The Mystery of the "Bad Bite" Elementary, My Dear Watson 
 by Diane Klumb 

This article was published in the February 2010 issue of ShowSight Magazine. 

    Anyone who knows me at all probably also knows how totally excited I am by the ability of molecular genetics to solve the mysteries inherent in the breeding of purebred dogs. In addition to allowing us to actually "breed for improvement" instead of just blithely throwing the term around, I firmly believe that if used wisely, this new store of knowledge represents out best hope for both preserving the sport of dog breeding for future generations, and for fending off our own personal Professor Moriarty in the guise of Ingrid Newkirk & Co. But actually using this new knowledge to our benefit, and to the benefit of dogs, often requires us to discard long-held and long-cherished beliefs.
     Realizing that something we were taught years ago (and in many cases have passed on to the next generation of breeders) was based on an incorrect assumption, and may actually be flat-out WRONG, can be a difficult mental pill to swallow, and some people just can't seem to do it.
    For others, it provides an "Ah-HA!" moment, when the seemingly inexplicable suddenly becomes clear.

    One such moment for me occurred a few years ago, when I learned that prenatal disruption (via genetics or environment) of a regulatory gene with the delightfully improbable name sonic hedgehog (SHH) often results in asymmetry, where the two sides of a dog don't exactly match. (It's a lot commoner than you'd expect, actually, and occurs in people to varying degrees as well. And symmetry in people has been linked to both beauty and longevity. Probably true in dogs as well.)
    More to the point, an asymmetric dog will invariably crab, as he has longer reach and more drive on one side than the other, causing his forward progress to eerily resemble that of a '63 Ford Fairlane with a bent frame. Yet stacked in profile the dog displays flawless balance, which has confounded judges and breeders since time immemorial.
    When I shared that discovery in a column a few years back, an amazing number of judges who read it made a point of telling me that it was an "Ah-HA! moment for them, too. (One told me that now whenever she sees a dog crabbing, she checks the elbows on both sides, and one is invariably set higher on the ribcage than the other.) An old dog show mystery solved by molecular genetics. Cool.
    I had another of those "Ah-HA! moments recently, when I stumbled upon a fascinating research paper while looking for something else entirely. (Happens to me all the time.)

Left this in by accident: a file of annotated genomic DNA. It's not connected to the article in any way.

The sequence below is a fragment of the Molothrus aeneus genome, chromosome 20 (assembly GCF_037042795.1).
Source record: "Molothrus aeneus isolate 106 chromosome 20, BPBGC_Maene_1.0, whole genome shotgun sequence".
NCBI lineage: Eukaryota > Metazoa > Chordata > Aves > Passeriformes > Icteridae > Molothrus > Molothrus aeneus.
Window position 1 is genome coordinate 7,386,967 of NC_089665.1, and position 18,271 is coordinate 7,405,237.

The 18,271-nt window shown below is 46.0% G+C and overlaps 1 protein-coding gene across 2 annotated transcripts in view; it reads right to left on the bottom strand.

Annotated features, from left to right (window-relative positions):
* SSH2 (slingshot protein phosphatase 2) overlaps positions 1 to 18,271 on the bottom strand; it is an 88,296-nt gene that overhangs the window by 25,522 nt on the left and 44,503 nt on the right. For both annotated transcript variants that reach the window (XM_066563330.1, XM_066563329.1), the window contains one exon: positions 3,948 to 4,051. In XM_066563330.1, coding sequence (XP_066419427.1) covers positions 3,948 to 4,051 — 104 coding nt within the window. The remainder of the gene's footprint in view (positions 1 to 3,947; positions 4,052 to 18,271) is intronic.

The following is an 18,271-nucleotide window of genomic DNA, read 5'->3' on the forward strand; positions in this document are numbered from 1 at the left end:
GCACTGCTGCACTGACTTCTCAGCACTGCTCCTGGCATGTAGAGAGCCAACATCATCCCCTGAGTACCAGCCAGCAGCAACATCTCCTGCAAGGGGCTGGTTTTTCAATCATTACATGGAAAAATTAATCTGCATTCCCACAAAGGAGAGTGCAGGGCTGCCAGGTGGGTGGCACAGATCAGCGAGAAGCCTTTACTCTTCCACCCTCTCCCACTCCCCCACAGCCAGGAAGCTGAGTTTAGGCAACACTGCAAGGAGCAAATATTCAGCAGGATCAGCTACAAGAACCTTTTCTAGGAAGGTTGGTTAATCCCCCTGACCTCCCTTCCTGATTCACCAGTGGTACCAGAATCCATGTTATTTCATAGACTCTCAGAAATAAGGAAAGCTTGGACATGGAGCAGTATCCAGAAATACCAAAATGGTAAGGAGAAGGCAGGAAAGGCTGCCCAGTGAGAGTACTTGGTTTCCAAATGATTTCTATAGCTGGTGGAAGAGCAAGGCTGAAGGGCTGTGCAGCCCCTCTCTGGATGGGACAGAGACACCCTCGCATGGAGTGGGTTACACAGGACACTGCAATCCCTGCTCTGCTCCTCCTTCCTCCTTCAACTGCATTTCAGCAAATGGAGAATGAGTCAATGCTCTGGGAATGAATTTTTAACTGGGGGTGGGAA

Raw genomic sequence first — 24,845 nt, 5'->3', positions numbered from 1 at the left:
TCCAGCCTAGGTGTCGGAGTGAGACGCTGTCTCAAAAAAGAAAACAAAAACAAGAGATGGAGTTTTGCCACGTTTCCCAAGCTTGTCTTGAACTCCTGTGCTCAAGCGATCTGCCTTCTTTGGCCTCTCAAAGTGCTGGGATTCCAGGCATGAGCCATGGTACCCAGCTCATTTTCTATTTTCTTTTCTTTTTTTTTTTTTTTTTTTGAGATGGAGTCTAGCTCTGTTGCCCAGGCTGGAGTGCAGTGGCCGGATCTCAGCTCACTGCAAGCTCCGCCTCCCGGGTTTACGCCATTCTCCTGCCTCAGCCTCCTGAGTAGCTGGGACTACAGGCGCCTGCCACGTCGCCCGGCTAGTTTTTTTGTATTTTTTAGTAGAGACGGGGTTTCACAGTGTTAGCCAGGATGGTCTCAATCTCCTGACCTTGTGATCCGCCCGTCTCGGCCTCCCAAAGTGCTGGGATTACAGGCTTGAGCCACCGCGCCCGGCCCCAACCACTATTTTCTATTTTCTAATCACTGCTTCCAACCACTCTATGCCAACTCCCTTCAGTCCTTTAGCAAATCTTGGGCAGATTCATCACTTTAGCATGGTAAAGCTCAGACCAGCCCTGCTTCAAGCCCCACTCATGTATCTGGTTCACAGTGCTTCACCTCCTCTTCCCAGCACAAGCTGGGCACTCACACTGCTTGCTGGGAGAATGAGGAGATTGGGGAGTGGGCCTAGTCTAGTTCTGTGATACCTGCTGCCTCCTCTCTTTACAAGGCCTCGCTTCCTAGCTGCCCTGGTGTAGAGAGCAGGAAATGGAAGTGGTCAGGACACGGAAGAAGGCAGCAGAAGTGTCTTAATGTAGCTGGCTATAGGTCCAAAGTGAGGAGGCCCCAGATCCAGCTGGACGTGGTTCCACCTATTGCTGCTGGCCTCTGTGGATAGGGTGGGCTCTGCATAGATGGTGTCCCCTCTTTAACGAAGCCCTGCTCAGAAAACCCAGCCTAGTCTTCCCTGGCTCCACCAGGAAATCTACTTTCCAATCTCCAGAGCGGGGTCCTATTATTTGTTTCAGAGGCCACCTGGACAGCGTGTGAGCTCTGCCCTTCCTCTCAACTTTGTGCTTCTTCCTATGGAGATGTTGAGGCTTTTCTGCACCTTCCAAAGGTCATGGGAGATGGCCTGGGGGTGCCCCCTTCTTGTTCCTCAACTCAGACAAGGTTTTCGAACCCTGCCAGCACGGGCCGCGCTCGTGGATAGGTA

It seems that scientists have discovered that the size and shape of the mammalian mandible (or lower jaw) is controlled by a surprisingly large number of genes - over 15 have been identified to date.
    A little more digging revealed that an equally large number are involved in the development of the maxillary complex, or what we refer to as the upper jaw.
    The kicker is......they are different genes, and inherited pretty much independently. Which means, in terms expressed as simply as humanly possible:  A DOG CAN INHERIT HIS UPPER JAW FROM ONE PARENT, AND HIS LOWER JAW FROM THE OTHER. Ah-HaH! Another dog-breeding mystery solved, and a long-cherished belief laid to rest.
    Putting this into an everyday breeding scenario, here's what too often happens. A young health-screened dog of quality with a magnificent head is widely used by breeders on bitches whos heads could use some improvement--depending on the breed standard, their muzzles could be a little shorter, or a little longer, or maybe a little more or less refined.
    But rather than the overall improvement in the first generation breeders are hoping for, they get maybe one nice bite (if they're lucky and depending upon what the bitch's parents looked like) and  a basketful of "bad" bites. (What constitutes a bad bite varies from breed to breed, of course.) Soon the word goes round that this lovely-headed dog "throws bad bites" and his stock drops faster than Lehman Brothers. Happens all the time.
    And now we learn that it wasn't his fault at all, poor guy. Breeders have been laboring for years under the  misconception that an off-bite is the result of an AR gene, and that some dogs are carrying a recessive gene that causes them to "throw bad bites." I've heard it said a thousand times over the years, and so have you.
    But it is simply NOT TRUE. Turns out there is no single AR gene for an undershot bite, or an overshot bite, either. There are literally dozens of genes involved, all inherited more or less independently.

    So, from this day forward (unless you are one of those people now recognized as incapable of changing a long-held opinion in the face of new evidence due to insufficient activity in the anterior singulate cortex and I'm wasting my time here) we can all stop blaming the poor stud dog.